The Ocean and National Magazine collection is an amazing resource for discovering what life was like for people living in the south Wales coalfield in the 1920s and 1930s. Published by the Ocean Coal Company Ltd and United National Collieries Ltd, with contributions by and for the workforce, this magazine series contains a wide variety of articles on the coal industry and its history, including industrial relations, employees, technology, culture and sporting events. Andrew Booth, one of our volunteers has recently completed the indexing of this fantastic collection. This is the fifth of a series of blog posts in which Andrew highlights stories from the Ocean and National Magazines.
With many articles and contributions featuring Ocean Coal and United National staff, the magazines were relevant to the readership. In 1932 the magazine started including cryptic descriptions of staff in their Cardiff offices. No prizes were offered for the solution of the riddles and at no point were these people named. Extracts from these fun teasers are shown below:
No.1, June 1932:
He served in the senior service during the war and came out none the worse for his experiences. Probably as a result of this service he is said to be as good a yachtsman as we have amongst us. We have two on the Staff.
No.2, July 1932:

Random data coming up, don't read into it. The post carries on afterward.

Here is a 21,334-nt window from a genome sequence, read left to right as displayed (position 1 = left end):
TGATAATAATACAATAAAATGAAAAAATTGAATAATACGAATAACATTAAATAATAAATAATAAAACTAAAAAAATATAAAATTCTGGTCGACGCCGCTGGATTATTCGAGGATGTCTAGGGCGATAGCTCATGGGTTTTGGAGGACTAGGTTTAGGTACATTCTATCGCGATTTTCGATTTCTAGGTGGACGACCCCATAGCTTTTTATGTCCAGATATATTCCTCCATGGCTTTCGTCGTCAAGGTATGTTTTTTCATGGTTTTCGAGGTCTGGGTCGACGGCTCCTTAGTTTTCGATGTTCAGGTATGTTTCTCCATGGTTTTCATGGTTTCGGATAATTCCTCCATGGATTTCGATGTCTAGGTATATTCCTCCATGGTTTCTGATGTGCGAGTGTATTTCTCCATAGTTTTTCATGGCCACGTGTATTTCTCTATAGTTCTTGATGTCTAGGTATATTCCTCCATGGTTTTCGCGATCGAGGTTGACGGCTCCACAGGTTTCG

This is a side of him which few people know, but during most dinner hours in winter he may be seen cycling up Bute Road, en route for the public library, and we understand that his part – although a small one – in a recent amateur dramatic performance in his own town was admirably done. Knowing him as the possessor of a charming light tenor voice, this does not surprise us in the least.
No.3, August 1932:
Holding a responsible position on the Staff, he rather gives the impression of thinking that this is a job in which he has been specially called by Providence, much as a man feels the call of the Church, and, indeed, in so far as it provides ample scope for a display of genuine tact and politeness to all, Providence could not have made a wiser choice. All who remember the Montgomeryshire Hospitals’ Fete at Llandinam a few years ago will realise how these latter qualities were then brought into prominent relief.
No.4, October 1932:
Far from being a moody individual in the accepted sense of the term, nevertheless his mood is apt to change so quickly that he presents somewhat of an enigma to many and possibly lays himself open to a certain amount of misunderstanding and misjudgement.
No.5, November 1932:
His reputation here, although not sought exactly ‘in the canon’s mouth’, was nevertheless considerable, for thanks to his experience as a chorister he was called upon to take an active part in concert party and similar work behind the line. Our Treorchy friends who still cherish happy memories of ‘Captain Mack’, can well imagine that the morale of the troops in the Salonika area was kept well up to scratch.
No.6, December 1932:
(An Imaginary Interview)
You know, I cycle fifteen or twenty miles a day back and fore to work, and pass two or three of my posters on the way. Oh yes. And I must say they don’t look too bad, either. I was only saying to my wife the other day that when our boy grows up I think we’ll put him to sign-writing or in the advertising business. There seems to be money in it doesn’t there?
Andrew Booth, Glamorgan Archives Volunteer